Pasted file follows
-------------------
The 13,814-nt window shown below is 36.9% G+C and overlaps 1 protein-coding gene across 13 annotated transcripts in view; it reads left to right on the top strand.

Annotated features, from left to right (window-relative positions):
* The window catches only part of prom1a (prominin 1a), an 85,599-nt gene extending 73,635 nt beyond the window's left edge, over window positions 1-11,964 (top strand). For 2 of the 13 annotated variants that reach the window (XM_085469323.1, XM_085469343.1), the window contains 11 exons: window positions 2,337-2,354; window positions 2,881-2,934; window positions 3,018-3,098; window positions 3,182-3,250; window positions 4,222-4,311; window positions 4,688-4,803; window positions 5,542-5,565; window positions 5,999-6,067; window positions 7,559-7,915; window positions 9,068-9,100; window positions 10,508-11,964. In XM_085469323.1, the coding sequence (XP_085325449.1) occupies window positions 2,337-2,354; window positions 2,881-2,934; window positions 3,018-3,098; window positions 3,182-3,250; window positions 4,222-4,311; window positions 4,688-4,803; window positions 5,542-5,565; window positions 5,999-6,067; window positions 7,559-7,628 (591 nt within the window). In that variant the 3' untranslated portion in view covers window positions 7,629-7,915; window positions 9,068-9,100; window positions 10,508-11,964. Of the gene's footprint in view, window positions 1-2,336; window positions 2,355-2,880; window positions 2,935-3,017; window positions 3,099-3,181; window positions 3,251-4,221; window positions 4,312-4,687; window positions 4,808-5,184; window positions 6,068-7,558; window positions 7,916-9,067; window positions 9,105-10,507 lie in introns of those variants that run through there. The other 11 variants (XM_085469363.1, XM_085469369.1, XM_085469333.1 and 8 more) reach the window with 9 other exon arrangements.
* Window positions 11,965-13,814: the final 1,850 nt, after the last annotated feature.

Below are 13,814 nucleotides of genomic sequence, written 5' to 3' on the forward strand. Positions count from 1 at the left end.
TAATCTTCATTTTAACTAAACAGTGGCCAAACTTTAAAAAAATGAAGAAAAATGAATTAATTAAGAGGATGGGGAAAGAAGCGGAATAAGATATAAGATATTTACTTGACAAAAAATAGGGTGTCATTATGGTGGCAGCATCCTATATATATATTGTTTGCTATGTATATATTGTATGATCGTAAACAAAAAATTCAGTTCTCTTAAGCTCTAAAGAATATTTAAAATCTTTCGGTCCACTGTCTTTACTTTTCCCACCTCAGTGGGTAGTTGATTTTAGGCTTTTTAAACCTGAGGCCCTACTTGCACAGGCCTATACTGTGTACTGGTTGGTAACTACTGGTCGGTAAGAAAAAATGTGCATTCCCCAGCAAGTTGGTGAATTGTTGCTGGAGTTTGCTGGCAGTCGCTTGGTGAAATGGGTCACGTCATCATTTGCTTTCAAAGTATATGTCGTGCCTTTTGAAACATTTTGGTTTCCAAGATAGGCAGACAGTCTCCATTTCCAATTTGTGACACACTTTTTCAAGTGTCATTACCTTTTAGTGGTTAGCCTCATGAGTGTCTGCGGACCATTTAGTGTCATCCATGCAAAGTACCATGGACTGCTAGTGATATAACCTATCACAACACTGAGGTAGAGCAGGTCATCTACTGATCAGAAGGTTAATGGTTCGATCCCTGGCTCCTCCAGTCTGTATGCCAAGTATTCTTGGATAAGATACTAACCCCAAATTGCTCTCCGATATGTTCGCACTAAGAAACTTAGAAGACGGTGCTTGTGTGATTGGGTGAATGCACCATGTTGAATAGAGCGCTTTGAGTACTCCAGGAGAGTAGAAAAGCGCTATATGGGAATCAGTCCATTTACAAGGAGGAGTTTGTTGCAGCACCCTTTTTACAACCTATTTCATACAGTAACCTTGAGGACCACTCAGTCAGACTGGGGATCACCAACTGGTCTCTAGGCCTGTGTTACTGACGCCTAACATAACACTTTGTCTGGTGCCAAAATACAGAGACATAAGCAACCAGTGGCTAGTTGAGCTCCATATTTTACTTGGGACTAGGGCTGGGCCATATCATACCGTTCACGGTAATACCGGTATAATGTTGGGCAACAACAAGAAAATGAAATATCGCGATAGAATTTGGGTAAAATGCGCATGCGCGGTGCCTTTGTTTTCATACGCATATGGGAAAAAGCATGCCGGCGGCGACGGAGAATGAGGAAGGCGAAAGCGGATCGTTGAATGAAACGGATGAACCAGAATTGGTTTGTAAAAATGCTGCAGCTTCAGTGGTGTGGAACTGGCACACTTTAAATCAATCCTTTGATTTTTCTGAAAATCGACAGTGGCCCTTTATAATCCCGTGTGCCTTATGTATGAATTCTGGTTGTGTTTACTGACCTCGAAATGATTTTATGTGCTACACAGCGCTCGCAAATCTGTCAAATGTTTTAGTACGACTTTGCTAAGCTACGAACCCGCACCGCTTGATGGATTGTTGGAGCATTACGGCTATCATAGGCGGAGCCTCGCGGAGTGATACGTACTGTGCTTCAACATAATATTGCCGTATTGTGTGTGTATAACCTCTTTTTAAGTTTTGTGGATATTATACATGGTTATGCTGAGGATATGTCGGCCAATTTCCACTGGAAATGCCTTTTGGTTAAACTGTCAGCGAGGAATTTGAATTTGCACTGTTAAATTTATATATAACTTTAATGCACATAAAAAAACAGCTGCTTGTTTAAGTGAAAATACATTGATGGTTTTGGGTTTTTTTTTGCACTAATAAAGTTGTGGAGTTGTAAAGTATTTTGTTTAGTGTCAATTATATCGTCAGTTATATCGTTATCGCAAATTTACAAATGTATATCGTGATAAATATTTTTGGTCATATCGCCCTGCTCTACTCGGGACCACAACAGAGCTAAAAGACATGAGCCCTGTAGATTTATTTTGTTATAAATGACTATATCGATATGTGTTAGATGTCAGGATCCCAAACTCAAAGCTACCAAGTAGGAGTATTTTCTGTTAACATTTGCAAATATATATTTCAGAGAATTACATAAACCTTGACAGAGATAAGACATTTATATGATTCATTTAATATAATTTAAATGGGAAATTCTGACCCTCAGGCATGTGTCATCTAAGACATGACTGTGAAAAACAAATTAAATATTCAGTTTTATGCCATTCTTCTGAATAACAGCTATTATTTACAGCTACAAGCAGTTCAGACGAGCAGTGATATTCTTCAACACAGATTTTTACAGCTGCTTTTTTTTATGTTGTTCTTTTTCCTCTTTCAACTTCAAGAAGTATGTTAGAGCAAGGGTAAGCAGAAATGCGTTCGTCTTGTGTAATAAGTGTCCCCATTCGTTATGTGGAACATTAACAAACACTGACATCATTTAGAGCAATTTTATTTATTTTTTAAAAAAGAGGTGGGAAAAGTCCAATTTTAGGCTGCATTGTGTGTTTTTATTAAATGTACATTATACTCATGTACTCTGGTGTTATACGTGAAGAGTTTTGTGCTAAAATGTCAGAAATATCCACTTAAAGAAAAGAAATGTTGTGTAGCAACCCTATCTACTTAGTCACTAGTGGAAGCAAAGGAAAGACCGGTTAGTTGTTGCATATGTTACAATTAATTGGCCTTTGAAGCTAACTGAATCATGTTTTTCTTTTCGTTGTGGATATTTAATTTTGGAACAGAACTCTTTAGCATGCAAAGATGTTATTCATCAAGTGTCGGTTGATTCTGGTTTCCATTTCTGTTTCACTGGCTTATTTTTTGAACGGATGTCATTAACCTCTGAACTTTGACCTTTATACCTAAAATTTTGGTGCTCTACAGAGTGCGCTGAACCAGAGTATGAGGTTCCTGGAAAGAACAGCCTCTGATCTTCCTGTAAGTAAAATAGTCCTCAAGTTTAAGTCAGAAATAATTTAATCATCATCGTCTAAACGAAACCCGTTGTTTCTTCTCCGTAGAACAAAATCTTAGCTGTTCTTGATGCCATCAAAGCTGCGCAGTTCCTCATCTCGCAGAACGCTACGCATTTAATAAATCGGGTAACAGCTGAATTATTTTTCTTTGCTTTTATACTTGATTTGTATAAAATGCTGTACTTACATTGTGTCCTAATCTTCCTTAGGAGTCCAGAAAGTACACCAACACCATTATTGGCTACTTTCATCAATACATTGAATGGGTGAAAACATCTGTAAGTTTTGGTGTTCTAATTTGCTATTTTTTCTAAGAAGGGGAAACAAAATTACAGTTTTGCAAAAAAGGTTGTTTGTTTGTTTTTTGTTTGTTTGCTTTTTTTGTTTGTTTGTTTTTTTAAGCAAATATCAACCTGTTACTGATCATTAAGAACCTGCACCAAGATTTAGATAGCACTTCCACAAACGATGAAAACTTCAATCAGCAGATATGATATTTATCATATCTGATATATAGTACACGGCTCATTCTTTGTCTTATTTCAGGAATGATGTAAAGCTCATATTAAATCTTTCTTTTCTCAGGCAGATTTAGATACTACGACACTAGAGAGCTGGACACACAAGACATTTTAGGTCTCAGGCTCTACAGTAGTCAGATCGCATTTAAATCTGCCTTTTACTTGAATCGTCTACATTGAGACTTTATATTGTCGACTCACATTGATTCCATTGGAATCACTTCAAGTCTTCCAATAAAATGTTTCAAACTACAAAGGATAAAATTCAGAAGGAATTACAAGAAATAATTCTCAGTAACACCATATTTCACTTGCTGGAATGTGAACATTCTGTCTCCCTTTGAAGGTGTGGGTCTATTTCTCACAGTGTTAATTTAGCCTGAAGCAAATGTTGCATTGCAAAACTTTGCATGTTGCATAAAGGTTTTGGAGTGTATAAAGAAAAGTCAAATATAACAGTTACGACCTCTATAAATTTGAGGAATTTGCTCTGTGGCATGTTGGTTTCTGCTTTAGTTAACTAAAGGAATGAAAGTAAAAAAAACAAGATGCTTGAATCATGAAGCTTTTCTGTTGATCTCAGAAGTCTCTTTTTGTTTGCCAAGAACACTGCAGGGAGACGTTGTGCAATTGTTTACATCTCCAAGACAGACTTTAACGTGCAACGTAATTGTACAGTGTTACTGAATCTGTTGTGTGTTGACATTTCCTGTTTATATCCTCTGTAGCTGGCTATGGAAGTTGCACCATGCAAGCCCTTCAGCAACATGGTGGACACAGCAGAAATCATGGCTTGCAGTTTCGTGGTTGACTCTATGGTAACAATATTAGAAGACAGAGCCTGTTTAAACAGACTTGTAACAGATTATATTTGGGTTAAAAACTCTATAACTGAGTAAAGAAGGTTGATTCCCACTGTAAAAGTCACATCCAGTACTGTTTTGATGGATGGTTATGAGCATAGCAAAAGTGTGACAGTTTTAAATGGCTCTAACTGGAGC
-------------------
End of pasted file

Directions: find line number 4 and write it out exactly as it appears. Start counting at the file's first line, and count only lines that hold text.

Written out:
* Window positions 11,965-13,814: the final 1,850 nt, after the last annotated feature.